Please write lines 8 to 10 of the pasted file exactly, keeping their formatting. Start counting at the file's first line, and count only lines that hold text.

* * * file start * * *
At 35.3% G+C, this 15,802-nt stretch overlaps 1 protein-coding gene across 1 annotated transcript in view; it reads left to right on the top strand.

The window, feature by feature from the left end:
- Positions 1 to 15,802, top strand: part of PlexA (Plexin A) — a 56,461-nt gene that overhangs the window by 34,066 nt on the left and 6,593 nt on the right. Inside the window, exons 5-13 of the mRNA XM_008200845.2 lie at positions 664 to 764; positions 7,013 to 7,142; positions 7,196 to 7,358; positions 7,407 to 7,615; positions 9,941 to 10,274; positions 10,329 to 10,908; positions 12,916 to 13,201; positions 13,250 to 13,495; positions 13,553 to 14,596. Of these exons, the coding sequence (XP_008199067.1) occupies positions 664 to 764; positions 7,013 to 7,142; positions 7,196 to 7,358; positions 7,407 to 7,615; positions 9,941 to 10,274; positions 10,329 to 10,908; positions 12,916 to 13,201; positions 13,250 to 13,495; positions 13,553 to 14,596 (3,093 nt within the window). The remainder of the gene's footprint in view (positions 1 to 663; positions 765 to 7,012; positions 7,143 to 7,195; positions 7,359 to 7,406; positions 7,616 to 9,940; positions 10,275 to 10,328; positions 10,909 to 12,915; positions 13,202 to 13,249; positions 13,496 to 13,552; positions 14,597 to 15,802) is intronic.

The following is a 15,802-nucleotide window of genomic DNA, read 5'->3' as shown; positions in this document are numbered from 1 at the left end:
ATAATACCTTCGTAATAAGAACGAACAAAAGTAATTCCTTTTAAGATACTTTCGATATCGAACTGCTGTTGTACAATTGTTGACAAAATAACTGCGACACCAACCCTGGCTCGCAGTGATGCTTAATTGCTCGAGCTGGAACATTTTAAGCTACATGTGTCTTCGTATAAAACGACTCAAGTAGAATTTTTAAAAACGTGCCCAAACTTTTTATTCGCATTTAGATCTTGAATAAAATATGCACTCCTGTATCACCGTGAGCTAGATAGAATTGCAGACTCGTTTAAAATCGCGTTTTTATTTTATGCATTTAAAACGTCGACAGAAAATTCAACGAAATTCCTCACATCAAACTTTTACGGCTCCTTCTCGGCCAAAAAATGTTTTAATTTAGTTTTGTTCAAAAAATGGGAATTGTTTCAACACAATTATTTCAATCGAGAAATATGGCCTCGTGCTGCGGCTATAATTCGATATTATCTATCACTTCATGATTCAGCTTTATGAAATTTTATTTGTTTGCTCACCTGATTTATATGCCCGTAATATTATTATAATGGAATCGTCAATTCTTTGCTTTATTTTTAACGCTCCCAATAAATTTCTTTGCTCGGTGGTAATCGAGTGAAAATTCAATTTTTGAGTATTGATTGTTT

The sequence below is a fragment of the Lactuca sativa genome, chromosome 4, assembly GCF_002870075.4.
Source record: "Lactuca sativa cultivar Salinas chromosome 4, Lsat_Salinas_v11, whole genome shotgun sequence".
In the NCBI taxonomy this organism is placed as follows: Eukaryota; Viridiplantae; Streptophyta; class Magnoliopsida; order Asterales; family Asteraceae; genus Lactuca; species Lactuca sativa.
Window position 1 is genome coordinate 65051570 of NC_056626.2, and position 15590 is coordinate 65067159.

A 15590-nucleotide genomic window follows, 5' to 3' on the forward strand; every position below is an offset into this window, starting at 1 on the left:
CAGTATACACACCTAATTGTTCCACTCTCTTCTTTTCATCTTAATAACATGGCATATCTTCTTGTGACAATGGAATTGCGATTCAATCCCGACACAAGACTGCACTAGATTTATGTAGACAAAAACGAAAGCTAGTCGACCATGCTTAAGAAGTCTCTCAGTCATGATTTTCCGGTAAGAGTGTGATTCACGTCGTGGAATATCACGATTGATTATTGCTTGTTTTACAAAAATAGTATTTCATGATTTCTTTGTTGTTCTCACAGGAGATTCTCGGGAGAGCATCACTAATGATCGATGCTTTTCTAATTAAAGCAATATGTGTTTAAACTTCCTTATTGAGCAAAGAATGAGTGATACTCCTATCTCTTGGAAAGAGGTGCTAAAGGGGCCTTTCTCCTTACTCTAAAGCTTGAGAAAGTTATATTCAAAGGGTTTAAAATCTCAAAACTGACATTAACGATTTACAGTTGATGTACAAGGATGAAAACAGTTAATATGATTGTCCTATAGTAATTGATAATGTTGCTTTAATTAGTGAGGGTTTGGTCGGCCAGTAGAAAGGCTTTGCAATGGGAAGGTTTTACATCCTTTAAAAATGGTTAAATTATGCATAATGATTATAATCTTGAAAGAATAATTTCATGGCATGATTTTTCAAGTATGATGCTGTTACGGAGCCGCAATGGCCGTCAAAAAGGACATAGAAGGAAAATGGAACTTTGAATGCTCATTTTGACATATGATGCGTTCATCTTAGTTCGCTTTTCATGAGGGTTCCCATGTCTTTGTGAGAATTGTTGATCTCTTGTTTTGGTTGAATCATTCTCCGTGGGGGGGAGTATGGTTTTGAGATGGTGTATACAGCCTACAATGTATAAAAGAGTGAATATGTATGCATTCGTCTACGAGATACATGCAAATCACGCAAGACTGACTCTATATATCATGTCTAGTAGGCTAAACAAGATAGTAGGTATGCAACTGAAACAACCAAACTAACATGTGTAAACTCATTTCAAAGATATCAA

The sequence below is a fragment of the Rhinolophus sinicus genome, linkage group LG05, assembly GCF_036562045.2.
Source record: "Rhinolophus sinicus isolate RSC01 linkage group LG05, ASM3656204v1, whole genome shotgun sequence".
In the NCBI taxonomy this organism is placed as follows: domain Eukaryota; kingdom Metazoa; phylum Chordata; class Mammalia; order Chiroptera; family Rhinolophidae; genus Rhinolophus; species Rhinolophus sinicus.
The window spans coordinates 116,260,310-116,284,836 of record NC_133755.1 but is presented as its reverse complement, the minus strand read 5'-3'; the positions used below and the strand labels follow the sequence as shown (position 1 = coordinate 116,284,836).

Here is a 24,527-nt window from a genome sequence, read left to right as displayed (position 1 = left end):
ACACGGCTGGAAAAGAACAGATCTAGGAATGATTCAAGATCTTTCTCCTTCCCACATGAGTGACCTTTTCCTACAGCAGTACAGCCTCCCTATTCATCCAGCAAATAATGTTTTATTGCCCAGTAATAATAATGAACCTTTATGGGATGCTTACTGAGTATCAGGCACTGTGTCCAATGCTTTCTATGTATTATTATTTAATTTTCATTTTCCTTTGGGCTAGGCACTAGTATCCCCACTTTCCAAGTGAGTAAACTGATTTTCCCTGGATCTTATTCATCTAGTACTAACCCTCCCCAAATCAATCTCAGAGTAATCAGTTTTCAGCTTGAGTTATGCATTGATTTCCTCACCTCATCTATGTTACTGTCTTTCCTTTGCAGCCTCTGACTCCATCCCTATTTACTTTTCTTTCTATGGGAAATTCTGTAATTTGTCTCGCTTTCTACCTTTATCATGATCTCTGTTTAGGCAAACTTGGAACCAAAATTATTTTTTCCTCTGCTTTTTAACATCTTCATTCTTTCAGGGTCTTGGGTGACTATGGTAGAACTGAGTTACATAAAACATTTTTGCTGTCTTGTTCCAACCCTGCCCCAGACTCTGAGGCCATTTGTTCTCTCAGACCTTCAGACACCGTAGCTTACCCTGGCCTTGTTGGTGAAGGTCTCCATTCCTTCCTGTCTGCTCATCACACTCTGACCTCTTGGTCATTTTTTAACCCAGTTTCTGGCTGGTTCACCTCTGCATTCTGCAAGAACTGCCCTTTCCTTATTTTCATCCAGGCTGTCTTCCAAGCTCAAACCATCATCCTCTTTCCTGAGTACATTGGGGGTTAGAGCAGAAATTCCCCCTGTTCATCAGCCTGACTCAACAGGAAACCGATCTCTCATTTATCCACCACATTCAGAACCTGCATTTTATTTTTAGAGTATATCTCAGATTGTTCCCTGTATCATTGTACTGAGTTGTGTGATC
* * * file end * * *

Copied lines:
In the NCBI taxonomy this organism is placed as follows: Eukaryota; Viridiplantae; Streptophyta; class Magnoliopsida; order Asterales; family Asteraceae; genus Lactuca; species Lactuca sativa.
Window position 1 is genome coordinate 65051570 of NC_056626.2, and position 15590 is coordinate 65067159.

A 15590-nucleotide genomic window follows, 5' to 3' on the forward strand; every position below is an offset into this window, starting at 1 on the left: